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Johnny, Be Good
Tim Rosaforte
April 08, 1996
Players consider taking action to protest negative remarks by Miller, Parry peeved, New toy on Tour
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April 08, 1996

Johnny, Be Good

Players consider taking action to protest negative remarks by Miller, Parry peeved, New toy on Tour

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Extra Effort

In Baseball hit .364 lifetime and you're a lock for the Hall of Fame. In golf, put up that kind of winning percentage in sudden-death playoffs-as Greg Norman has (4 for 11)-and people will deduce that you're a lousy closer. Here are the best and worst playoff records of active players (minimum of three appearances).

BEST

Jay Haas

3-0

1.000

Vijay Singh

3-0

1.000

Hollis Stacy

6-1

.857

Lou Graham

3-1

.750

Sandy Lyle

3-1

.750

Nick Faldo

10-4*

.714

Tom Watson

8-4

.667

Tom Kite

6-3

.667

Bruce Lietzke

6-3

.667

Curtis Strange

6-3

.667

Julie Inkster

4-2

.667

Sam Torrance

4-2

.667

Dave Hill

5-3

.625

J.C. Snead

5-3

.625

WORST

Ben Crenshaw

0-8

.000

Tommy Aaron

0-6

.000

Colin Montgomerie

0-5*

.000

Jim Albus

0-3

.000

Mark Calcavecchia

0-3

.000

Laura Davies

0-3

.000

Alice Ritzman

0-3

.000

Jeff Sluman

0-3

.000

Dave Stockton

0-3

.000

Johnny Miller

1-5

.167

Bruce Crampton

1-4

.200

Billy Mayfair

1-4

.200

Kathy Postlewait

1-4

.200

Bob Charles

2-6

.250

Peter Jacobsen

1-3

.250

Davis Love III

1-3

.250

Scott Simpson

1-3

.250

*Includes European tour

Call It the Johnny Miller double: Last week the NBC analyst could claim to be both the No. 1 reason that his network has been nominated for an Emmy for its golf coverage, and public enemy No. 1 among Tour players. The latter distinction was confirmed during a players-only meeting at the Players Championship when, after Greg Norman complained about Miller, the players discussed closing the locker room to the media.

How such a lockout would affect Miller, who makes it a point to avoid the dressing room, is unclear, but obviously the players feel that something must be done about what they perceive as negative coverage by the media in general and Miller in particular. Norman and other players cited Miller's comments during the Honda Classic and the Freeport McDermott Classic as examples. At the Honda, Miller, referring to corpulent winner Tim Herron, said that "fat guys don't choke." At New Orleans, Miller joked that a rash of first-time winners had created "the NBC Hooters tour" and spent, in the opinion of some of the players at the meeting, too much time dwelling on Tom Watson's putting problems.

Miller says the players, who left the locker room question unresolved, are mistaken if they think their gripes will make him change his style. "If being accurate and expressing my views of what I just saw comes out negative, so be it," says Miller, who recently signed a new five-year contract with NBC. "They're the ones who hit the bad shots. I praise 'em when they're good, and I have to be accurate when they're bad. The viewer wants to know if a golfer screwed up. What's good for the game is to be upright and frank."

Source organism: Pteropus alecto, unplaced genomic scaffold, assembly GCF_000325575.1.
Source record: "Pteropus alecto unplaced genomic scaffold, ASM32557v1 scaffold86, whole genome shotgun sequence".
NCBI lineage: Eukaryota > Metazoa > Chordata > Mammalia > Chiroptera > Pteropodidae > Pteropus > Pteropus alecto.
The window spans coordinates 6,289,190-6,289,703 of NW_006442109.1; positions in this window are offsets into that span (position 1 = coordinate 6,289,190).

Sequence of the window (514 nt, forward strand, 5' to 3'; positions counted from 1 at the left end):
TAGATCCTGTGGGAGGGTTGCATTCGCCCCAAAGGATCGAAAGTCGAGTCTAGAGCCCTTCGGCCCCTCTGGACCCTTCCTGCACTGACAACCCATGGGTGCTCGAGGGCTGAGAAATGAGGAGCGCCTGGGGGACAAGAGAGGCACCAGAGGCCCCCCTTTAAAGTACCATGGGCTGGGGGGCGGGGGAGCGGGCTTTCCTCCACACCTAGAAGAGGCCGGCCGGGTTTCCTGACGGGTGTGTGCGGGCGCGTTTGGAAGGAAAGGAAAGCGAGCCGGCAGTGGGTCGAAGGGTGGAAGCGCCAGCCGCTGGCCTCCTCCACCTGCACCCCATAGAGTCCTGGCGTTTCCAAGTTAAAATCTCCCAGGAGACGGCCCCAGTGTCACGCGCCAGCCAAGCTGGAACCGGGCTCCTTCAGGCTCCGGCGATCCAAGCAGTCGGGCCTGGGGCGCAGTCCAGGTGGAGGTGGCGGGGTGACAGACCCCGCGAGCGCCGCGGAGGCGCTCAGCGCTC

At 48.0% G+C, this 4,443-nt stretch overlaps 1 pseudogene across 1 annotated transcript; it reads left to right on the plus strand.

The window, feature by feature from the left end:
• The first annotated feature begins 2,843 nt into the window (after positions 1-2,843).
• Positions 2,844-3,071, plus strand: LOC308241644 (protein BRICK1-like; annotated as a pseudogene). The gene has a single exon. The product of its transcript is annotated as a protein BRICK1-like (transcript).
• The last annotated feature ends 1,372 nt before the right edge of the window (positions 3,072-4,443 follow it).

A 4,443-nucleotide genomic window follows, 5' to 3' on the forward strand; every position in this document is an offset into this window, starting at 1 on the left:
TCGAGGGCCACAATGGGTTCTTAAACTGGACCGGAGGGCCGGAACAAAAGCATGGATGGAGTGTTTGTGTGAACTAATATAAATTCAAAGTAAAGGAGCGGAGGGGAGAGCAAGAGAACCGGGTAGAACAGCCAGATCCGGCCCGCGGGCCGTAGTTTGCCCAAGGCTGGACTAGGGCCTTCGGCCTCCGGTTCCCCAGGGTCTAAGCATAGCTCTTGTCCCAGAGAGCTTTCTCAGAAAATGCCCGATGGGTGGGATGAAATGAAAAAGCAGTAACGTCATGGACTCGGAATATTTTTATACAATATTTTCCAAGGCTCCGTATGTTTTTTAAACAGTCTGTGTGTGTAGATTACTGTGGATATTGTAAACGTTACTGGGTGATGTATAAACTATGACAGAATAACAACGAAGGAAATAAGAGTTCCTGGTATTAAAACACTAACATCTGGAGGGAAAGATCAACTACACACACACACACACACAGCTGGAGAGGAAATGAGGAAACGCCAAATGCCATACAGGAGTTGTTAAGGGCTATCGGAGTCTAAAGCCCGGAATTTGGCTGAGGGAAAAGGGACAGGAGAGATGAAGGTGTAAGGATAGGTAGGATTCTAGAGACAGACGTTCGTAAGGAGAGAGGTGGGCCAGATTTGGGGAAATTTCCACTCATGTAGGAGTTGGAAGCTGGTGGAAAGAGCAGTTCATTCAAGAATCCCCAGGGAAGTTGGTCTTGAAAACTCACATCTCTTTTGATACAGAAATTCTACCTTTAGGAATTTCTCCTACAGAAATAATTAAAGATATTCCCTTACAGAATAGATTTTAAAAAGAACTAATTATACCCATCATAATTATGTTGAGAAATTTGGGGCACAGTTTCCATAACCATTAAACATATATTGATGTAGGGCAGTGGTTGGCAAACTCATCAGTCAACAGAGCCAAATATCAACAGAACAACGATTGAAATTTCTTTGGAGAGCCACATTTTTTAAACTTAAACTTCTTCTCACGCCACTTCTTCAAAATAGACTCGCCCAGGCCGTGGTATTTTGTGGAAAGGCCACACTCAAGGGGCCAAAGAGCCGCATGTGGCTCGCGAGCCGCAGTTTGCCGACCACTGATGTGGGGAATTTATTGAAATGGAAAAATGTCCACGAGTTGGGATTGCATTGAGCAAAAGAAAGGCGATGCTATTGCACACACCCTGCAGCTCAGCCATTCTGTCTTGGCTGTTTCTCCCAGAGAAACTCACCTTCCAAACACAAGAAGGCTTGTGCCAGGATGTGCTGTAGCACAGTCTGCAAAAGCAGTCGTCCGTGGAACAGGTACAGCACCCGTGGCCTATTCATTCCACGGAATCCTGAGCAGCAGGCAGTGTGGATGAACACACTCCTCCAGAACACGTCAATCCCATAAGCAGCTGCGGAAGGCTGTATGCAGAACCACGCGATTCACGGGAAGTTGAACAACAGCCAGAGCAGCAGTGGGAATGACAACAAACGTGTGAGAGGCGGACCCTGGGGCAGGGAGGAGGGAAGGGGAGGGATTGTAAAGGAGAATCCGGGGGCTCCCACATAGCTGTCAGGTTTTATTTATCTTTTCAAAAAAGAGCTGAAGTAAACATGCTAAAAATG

Although NBC must walk a fine line between its business relationship with the Tour—the network has contracted to broadcast six Tour events a year through 1998—and objective tournament coverage, Dick Ebersol, NBC's president for sports, is Miller's strongest supporter. "Golfers are probably, as a group, among the brightest in dealing with the media," he says, "but Johnny has been a whole new experience for them. He may not be popular in the locker room, but he is in the living room."

No Aussies Needed

Craig Parry thinks the lords of Augusta have something against Australians. How else to explain his exclusion from the field of next week's Masters? "They just don't seem to recognize golf in Australia," says Parry, who led the Australian tour's 1995 money list and won this year's Australian Masters.

The Masters makes provisions for international players who might not otherwise qualify by extending a small number of invitations. This year six nonexempt foreign players were invited. Parry, who has played in four Masters and led the '92 event after three rounds, was not among them. "No Australians are invited," he says, "but it's not just the Masters. I don't get invited to the U.S. Open, either."

Foreign Legions

If you think foreign players are dominating the LPGA now, wait a couple of years: The stream of international players is likely to turn into a torrent. Already U.S. college teams are looking like the United Nations. Consider UCLA and San Jose State, the first-and second-ranked teams, respectively, in the country. Three of the four Americans starting for the Bruins were born in Korea. They are joined in the lineup by a Frenchwoman. The Spartans start a Swede, a Dane, a Scot, a Norwegian and a lone American. The collegiate individual rankings are also bereft of native-born Americans. Seven of the top eight players were born in other countries.

"They are better than we are, flat-out better," says Mark Gale, San Jose State's coach, who prefers foreigners because he thinks kids in the U.S. are coddled. "A lot of Americans play well in their own environments, with Mom and Dad watching," says Gale. "But when they get away, they tend to not be so mature. I like the foreigners because of their high maturity levels. They travel so far to play, and that shows they have no doubt about what they can and want to do."

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